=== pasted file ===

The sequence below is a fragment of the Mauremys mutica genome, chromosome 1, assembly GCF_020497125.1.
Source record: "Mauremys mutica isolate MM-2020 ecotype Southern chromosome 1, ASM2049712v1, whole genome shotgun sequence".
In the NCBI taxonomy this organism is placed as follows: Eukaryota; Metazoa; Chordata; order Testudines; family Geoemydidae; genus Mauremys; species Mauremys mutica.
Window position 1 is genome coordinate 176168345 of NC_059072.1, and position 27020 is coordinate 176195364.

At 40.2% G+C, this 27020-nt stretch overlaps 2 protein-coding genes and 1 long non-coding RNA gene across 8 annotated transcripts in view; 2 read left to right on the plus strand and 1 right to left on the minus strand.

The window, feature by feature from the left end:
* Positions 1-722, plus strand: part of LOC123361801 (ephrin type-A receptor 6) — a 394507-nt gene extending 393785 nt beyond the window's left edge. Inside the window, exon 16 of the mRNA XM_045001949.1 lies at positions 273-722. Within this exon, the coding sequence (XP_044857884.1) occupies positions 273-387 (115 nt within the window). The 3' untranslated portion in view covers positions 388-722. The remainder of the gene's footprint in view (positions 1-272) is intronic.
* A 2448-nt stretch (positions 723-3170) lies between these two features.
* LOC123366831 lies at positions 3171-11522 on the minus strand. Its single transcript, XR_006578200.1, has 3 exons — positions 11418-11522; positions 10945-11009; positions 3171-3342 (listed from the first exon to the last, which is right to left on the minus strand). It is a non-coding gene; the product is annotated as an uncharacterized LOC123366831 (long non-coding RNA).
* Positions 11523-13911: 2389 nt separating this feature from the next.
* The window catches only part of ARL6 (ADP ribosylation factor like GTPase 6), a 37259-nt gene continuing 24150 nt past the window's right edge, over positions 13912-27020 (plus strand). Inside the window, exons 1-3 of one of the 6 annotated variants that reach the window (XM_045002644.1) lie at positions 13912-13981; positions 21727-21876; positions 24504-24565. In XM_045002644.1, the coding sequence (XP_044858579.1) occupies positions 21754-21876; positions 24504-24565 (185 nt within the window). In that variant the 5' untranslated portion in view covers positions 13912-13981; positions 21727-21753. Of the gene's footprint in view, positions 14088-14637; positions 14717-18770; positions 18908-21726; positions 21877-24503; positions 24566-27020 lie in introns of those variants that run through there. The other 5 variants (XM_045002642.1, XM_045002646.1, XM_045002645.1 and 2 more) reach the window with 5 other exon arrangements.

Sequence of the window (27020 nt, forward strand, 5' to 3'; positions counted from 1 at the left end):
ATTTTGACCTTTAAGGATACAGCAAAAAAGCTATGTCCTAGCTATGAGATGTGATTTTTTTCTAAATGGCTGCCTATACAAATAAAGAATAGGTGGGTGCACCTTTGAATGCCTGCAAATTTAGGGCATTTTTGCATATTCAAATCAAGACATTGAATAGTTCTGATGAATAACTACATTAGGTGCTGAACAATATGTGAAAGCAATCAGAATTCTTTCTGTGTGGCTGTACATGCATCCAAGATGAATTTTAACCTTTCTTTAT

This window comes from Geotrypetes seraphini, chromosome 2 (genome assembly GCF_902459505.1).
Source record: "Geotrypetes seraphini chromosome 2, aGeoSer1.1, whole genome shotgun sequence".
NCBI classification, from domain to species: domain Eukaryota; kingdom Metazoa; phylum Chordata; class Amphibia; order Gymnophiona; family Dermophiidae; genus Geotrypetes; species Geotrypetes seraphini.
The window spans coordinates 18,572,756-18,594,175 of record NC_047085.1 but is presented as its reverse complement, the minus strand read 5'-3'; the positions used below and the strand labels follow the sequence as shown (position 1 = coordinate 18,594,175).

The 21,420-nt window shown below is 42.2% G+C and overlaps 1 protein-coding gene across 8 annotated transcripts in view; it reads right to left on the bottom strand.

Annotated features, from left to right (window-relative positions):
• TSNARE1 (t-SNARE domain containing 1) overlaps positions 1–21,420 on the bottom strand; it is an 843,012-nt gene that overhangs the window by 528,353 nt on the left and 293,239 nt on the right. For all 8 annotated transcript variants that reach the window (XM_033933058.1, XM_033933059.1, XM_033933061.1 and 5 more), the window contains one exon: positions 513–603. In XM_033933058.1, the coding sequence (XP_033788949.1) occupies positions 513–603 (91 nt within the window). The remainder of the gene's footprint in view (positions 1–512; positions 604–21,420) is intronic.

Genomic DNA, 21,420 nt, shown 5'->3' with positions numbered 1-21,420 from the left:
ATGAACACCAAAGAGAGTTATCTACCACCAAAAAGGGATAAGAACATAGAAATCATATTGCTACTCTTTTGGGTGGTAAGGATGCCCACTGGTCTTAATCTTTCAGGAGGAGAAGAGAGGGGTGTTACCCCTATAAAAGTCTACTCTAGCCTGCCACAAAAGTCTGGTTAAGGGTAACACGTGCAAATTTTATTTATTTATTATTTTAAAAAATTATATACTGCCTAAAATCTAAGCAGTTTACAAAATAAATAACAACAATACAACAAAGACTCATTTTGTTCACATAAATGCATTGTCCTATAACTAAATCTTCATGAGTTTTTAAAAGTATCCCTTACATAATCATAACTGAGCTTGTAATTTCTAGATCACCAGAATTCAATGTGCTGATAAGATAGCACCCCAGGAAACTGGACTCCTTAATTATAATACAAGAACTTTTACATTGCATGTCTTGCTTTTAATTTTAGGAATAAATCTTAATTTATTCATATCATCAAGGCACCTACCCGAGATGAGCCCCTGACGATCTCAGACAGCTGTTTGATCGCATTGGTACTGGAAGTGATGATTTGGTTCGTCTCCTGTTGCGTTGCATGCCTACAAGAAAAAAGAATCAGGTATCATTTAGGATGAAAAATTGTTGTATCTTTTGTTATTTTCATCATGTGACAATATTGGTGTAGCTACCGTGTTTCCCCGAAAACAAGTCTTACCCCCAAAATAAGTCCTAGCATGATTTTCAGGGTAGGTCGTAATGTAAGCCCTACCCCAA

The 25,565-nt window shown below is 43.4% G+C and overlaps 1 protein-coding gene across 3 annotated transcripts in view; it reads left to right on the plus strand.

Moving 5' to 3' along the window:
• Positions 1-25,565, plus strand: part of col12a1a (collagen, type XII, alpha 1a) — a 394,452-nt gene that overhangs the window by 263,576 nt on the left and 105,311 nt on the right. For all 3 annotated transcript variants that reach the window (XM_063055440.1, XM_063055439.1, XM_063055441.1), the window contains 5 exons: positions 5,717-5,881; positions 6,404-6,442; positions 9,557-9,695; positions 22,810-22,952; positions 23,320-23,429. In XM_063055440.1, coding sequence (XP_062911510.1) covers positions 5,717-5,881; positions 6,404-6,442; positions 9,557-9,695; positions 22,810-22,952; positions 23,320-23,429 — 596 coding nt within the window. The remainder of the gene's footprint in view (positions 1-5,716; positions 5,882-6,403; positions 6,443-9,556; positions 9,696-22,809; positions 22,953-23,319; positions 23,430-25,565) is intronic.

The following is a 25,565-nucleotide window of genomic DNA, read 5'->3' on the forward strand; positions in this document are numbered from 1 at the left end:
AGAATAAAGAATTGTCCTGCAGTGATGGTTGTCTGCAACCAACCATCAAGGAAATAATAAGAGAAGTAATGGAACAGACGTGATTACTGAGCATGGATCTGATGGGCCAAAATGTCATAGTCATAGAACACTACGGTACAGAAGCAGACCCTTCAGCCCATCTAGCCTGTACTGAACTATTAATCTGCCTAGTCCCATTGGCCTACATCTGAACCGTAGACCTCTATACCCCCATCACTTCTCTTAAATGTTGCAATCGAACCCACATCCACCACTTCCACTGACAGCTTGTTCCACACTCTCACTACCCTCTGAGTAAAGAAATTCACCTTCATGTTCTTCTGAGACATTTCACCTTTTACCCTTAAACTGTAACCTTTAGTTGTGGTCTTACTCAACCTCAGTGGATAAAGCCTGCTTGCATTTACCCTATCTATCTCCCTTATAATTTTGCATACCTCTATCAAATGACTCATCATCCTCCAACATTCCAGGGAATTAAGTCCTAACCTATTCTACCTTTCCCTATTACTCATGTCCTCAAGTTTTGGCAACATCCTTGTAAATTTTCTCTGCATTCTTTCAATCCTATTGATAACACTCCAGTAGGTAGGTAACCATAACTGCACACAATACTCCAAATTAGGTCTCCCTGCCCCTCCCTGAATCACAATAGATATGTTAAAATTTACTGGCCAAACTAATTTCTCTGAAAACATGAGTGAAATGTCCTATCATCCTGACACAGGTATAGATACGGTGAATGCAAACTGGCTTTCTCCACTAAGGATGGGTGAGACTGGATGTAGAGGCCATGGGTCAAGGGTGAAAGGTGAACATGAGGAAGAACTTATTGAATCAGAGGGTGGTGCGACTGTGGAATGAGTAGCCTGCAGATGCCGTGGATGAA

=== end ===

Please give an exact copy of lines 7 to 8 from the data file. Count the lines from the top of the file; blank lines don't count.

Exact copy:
* Positions 1-722, plus strand: part of LOC123361801 (ephrin type-A receptor 6) — a 394507-nt gene extending 393785 nt beyond the window's left edge. Inside the window, exon 16 of the mRNA XM_045001949.1 lies at positions 273-722. Within this exon, the coding sequence (XP_044857884.1) occupies positions 273-387 (115 nt within the window). The 3' untranslated portion in view covers positions 388-722. The remainder of the gene's footprint in view (positions 1-272) is intronic.
* A 2448-nt stretch (positions 723-3170) lies between these two features.